June, 10th, 2014 - The take-over of large parts of Mosul by ISIS has huge repercussions, some in the short term, quite a few in the long term. All of them are scary. None of them allow for any side interested in the future of Syria, Iraq or, in fact, the Middle East, to not at least think about possible reactions.
Why? Because Mosul is not any city. It is a big city, it is a commercial centre, it is the gateway to Syria and it is home to a diverse ethnic mix - including many Sunnis, but also Kurds, Christian, Yezids, among other groups.
As long as ISIS can hold on to Mosul, a major hub is added to the loosely connected chain of islands under ISIS influence, now ranging from the outskirts of Aleppo in Syria to parts of central Iraq. It is telling and concerning that Iraq's security services apparently didn't put up much of a fight but instead seem to have left in a hurry. Given that the state of Iraq didn't manage to regain control over Faluja and Ramadi, I don't see how that is going to happen in the case of Mosul.
It is going to be vital now what the Kurdish factions decide to do. They are probably the only ones who could make a difference at this point, but I assume they will, for the time being at least, concentrate on protecting the Kurdish areas in the environment of Mosul rather than challenging ISIS full-on.
Given that, ISIS stands to exploit their seizure of Mosul - which includes, according to reasonable reports, not only weaponry and military vehicles, but also funds. Some of these additional resources will be poured into the Syrian struggle, making life harder for those Syrian rebels fighting the Syrian regime and ISIS at the same time. Those are the immediate repercussions.
But it is also worthwhile noting that ISIS is coming closer to making good on their promise of statehood (not in any traditional, international law kind of sense, of course). I am ready to call their entity a pseudo-state at this point. Or perhaps even a proto-state. Why is that? Because they have displayed a learning curve as far as governing goes. Wherever ISIS takes control, the following things happen: Implementation of a harsh version Sharia law; supplying citizens with food; changing school curricula; training Imams; offering other services. Recently, e.g., ISIS boasted they had set in place a consumer protection agency. I don't think many Syrians like this style of governance; but they may, in many cases, prefer enduring it to fighting against ISIS.
Now all of this is concerning enough. But the situation is even more concerning because ISIS isn't and never was about either Iraq or Syria. ISIS (even back then when it was the official Iraqi branch of al-Qaida) was about creating a coherent area of influence, ready to serve as an operational basis. National borders don't mean anything to ISIS. (And it is telling that in the wake of the fall of Mosul, some of their pundits declared the end of the Sykes-Picot-borders). To put in different terms: ISIS isn't fighting against anyone as much as they are trying to gain from the current situation in Iraq and Syria. And they are having successes. The momentum is on their side.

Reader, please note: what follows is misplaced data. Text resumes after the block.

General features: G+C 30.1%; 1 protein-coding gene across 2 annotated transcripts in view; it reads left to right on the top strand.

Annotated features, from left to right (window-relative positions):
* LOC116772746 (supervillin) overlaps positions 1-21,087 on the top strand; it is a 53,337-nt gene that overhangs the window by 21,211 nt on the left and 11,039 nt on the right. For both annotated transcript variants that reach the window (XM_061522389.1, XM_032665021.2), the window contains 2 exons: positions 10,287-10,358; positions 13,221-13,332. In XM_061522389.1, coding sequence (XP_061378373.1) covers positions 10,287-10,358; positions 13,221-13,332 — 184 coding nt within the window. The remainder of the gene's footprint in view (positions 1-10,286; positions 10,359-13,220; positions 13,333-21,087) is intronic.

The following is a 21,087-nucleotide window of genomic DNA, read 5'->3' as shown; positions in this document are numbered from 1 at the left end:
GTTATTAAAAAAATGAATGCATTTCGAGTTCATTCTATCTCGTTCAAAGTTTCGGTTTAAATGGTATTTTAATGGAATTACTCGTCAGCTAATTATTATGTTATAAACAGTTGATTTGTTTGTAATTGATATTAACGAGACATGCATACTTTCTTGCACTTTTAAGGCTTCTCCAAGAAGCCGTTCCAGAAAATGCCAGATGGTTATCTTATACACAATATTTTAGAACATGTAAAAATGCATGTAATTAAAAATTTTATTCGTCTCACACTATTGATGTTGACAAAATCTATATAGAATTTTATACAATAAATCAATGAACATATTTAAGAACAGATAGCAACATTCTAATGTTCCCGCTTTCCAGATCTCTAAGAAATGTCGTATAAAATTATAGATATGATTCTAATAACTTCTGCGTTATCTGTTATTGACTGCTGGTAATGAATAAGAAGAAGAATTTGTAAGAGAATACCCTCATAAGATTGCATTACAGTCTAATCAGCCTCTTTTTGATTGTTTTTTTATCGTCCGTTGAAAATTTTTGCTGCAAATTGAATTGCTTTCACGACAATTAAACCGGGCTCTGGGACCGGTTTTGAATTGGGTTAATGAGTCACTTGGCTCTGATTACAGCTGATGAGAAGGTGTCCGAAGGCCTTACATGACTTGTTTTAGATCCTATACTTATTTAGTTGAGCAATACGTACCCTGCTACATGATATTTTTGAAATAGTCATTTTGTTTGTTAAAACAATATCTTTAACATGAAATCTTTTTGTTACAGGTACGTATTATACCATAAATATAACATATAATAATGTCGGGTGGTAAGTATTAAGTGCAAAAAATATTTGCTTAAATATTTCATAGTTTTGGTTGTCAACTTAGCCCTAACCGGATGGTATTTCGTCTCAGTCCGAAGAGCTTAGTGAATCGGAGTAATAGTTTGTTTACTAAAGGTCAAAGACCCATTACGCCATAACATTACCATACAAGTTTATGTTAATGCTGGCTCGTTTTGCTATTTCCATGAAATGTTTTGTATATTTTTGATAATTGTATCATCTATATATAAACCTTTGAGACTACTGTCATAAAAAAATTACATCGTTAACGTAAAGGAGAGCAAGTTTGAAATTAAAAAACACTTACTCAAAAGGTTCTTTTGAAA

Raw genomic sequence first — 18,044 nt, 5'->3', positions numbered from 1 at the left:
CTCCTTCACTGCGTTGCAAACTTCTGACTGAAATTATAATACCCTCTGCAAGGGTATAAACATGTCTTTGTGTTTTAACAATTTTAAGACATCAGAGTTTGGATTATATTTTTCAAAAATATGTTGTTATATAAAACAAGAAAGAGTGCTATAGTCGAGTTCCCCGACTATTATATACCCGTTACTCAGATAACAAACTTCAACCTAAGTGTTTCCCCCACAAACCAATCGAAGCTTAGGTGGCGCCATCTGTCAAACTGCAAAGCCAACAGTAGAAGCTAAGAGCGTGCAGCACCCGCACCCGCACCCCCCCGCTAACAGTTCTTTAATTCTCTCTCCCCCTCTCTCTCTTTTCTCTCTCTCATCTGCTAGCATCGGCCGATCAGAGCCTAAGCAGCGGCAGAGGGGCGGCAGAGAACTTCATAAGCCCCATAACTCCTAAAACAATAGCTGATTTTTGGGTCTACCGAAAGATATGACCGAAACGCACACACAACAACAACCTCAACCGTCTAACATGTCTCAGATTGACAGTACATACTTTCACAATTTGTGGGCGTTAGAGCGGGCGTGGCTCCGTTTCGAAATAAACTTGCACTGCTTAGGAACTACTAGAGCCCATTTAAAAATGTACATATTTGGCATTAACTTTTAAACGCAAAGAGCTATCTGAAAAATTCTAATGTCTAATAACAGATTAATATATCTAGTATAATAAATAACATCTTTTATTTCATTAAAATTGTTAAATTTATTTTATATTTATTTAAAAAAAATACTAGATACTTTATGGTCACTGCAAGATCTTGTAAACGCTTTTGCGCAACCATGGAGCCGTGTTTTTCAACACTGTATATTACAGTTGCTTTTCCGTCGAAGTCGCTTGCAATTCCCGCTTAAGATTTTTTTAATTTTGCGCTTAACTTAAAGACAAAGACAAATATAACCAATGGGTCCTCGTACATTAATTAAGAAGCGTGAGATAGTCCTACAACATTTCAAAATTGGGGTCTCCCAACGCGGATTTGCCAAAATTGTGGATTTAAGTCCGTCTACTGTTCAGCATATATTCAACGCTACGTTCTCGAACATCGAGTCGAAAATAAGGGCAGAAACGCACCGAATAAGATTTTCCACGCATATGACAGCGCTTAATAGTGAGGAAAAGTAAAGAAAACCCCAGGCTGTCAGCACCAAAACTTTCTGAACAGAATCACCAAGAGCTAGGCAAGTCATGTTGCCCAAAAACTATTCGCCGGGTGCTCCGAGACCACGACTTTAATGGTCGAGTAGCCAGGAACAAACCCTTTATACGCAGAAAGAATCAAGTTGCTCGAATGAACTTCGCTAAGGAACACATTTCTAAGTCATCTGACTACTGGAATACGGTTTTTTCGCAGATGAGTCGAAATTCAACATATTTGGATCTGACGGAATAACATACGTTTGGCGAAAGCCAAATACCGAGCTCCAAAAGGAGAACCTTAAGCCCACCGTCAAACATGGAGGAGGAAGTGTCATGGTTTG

This is why we may have reached a point where we need to talk about scenarios - because I, for one, believe that this debate will start soon. Who has a mandate, who feels a responsibility, who is capable of taking on ISIS?
As I see it, no-one within Syria and Iraq has the power by himself to accomplish this. The Iraqi state already failed in Faluja and Ramadi. The Kurdish militias may not be strong enough. Jabhat al-Nusra and their allies in Syria aren't either.
But allowing ISIS to go on should not be an option. ISIS fighters may not be a large force, but they also shouldn't be underestimated. They will not stop at Mosul. Why should they? So what's next?
ISIS is currently exercising control over an area almost the size of Belgium. That is enough to have anyone worry. If they consolidate their position, if they are able to move resources and fighters, train fighters and make plans for expansion, they will do just that. The result would be that the problem grows bigger swiftly, with every new territorial gain increasing the risk of terror attacks beyond Iraq and Syria.
I am not a fan of military inventions, as I have stated here before. I also am convinced that the best moment to intervene in Syria has long, long passed and won't come back. But I also believe that it is silly and ignorant to just close one's eyes in the face of this danger.
Clearly, there is no power in sight that would at this point in time propagate intervention. However, I daresay that we will wee a debate about deploying US drones to Iraq in Syria soon - as dangerous as that would be, given the densely populated areas we are talking about here.
I am quite ready to admit that I don't have a solution either. I guess all I am saying is that this problem is not going to go away by itself. So what I would really like to see is an informed debate about options before we find ourselves in a situation where our only option left to us is to discuss measures already taken.
That means that now is the right time to talk scenarios. Even if we may not enjoy that.